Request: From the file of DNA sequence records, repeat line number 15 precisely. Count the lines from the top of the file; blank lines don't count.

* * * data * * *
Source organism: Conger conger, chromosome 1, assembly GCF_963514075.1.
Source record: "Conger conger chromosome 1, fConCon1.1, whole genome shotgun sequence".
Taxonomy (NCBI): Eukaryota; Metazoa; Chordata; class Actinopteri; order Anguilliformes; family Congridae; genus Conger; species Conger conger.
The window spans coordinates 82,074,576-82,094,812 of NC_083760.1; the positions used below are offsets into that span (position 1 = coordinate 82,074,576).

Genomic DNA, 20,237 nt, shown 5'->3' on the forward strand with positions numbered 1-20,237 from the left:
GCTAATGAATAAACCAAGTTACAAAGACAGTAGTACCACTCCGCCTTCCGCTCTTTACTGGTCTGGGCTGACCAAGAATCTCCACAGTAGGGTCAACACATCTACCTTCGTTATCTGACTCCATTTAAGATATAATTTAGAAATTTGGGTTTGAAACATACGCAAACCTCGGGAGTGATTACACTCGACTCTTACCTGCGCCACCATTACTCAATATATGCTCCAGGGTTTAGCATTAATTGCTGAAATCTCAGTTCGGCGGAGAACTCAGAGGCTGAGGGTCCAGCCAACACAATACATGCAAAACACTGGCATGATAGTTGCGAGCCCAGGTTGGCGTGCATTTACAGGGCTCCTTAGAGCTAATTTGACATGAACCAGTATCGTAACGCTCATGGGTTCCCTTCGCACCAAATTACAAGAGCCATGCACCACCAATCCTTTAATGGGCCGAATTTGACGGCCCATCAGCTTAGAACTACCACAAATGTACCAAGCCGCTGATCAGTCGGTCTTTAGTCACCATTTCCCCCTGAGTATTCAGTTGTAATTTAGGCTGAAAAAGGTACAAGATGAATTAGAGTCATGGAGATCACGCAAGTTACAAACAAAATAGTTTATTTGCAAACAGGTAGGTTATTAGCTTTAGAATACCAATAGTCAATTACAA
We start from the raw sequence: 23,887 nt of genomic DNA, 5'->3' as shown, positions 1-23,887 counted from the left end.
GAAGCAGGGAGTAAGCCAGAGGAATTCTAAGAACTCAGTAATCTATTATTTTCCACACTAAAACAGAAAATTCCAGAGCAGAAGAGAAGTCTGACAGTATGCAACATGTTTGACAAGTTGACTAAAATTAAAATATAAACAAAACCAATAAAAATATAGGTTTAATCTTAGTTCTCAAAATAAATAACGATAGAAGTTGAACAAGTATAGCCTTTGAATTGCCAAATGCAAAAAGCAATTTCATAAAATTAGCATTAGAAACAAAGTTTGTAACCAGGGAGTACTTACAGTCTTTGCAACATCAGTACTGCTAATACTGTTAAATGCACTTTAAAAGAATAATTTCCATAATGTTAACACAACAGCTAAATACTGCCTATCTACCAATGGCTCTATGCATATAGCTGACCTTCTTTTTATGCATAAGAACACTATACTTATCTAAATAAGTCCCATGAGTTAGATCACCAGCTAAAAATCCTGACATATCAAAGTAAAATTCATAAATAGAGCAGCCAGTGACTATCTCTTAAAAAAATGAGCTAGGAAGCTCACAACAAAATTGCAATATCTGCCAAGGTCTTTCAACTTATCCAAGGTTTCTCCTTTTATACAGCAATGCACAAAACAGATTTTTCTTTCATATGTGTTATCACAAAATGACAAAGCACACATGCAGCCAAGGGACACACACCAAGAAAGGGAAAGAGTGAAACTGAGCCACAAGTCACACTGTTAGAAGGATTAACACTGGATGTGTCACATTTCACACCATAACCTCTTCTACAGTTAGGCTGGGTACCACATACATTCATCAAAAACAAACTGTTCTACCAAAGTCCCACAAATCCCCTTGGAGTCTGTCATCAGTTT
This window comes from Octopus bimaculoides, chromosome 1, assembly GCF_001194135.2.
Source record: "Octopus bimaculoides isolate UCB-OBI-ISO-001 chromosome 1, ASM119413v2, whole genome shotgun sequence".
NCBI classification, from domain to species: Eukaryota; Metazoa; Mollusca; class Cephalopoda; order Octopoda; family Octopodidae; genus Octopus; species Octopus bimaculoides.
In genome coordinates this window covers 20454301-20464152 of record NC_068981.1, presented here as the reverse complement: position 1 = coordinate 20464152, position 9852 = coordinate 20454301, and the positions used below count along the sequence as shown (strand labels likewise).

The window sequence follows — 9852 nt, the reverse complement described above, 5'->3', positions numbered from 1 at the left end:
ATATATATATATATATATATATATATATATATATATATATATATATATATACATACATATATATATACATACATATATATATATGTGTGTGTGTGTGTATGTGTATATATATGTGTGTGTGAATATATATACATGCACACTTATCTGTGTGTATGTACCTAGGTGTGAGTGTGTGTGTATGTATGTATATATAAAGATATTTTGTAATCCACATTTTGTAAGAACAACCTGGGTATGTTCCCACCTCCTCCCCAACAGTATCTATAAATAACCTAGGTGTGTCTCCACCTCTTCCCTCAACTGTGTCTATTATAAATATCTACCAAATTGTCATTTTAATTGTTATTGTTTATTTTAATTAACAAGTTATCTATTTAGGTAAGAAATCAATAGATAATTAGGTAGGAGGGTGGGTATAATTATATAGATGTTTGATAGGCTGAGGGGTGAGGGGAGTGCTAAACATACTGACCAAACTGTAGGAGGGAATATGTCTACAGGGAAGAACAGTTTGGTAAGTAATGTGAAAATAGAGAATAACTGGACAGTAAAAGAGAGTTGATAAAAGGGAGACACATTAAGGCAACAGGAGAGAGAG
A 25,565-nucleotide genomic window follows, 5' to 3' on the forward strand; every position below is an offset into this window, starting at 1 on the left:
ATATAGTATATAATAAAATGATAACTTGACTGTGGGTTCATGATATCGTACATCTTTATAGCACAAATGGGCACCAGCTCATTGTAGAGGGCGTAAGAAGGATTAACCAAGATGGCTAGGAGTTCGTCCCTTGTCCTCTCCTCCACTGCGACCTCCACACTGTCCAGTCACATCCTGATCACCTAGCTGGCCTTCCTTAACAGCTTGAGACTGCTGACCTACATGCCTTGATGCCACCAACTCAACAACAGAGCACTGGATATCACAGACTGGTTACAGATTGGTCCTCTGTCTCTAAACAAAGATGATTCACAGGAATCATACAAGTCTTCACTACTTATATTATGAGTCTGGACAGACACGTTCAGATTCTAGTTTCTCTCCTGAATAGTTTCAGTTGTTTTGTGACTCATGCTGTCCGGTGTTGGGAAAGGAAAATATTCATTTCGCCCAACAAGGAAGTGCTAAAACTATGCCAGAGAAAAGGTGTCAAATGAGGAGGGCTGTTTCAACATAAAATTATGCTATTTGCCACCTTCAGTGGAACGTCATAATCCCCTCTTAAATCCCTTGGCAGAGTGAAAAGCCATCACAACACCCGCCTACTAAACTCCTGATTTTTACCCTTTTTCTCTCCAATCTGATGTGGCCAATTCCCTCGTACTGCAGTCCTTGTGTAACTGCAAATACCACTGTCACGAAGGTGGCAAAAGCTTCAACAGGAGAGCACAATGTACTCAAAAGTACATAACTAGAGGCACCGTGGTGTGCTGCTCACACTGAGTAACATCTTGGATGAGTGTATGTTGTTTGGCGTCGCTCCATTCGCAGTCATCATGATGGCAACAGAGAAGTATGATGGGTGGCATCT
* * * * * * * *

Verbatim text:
A 25,565-nucleotide genomic window follows, 5' to 3' on the forward strand; every position below is an offset into this window, starting at 1 on the left: